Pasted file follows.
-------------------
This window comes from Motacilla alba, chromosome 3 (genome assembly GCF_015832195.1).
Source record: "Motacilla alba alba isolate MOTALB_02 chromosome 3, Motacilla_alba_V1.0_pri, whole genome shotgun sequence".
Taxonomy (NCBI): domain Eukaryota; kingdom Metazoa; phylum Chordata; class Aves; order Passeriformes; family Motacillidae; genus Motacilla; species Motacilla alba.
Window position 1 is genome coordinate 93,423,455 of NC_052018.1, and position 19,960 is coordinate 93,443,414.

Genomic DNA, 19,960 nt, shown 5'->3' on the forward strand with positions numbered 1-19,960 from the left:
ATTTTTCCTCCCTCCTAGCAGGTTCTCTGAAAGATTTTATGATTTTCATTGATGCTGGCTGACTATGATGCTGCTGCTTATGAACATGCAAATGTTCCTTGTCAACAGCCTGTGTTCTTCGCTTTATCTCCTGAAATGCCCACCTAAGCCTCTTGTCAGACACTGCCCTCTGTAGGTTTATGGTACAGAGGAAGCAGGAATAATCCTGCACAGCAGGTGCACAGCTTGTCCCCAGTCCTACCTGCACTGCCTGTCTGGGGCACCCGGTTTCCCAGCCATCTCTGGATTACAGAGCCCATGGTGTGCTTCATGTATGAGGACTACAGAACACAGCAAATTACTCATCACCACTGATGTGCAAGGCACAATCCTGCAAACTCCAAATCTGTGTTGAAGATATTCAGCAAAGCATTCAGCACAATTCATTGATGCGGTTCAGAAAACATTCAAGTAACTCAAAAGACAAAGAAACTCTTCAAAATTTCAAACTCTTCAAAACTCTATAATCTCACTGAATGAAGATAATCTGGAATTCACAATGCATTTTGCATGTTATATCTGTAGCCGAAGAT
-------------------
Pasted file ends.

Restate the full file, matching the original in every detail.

This window comes from Motacilla alba, chromosome 3 (genome assembly GCF_015832195.1).
Source record: "Motacilla alba alba isolate MOTALB_02 chromosome 3, Motacilla_alba_V1.0_pri, whole genome shotgun sequence".
Taxonomy (NCBI): domain Eukaryota; kingdom Metazoa; phylum Chordata; class Aves; order Passeriformes; family Motacillidae; genus Motacilla; species Motacilla alba.
Window position 1 is genome coordinate 93,423,455 of NC_052018.1, and position 19,960 is coordinate 93,443,414.

Genomic DNA, 19,960 nt, shown 5'->3' on the forward strand with positions numbered 1-19,960 from the left:
ATTTTTCCTCCCTCCTAGCAGGTTCTCTGAAAGATTTTATGATTTTCATTGATGCTGGCTGACTATGATGCTGCTGCTTATGAACATGCAAATGTTCCTTGTCAACAGCCTGTGTTCTTCGCTTTATCTCCTGAAATGCCCACCTAAGCCTCTTGTCAGACACTGCCCTCTGTAGGTTTATGGTACAGAGGAAGCAGGAATAATCCTGCACAGCAGGTGCACAGCTTGTCCCCAGTCCTACCTGCACTGCCTGTCTGGGGCACCCGGTTTCCCAGCCATCTCTGGATTACAGAGCCCATGGTGTGCTTCATGTATGAGGACTACAGAACACAGCAAATTACTCATCACCACTGATGTGCAAGGCACAATCCTGCAAACTCCAAATCTGTGTTGAAGATATTCAGCAAAGCATTCAGCACAATTCATTGATGCGGTTCAGAAAACATTCAAGTAACTCAAAAGACAAAGAAACTCTTCAAAATTTCAAACTCTTCAAAACTCTATAATCTCACTGAATGAAGATAATCTGGAATTCACAATGCATTTTGCATGTTATATCTGTAGCCGAAGAT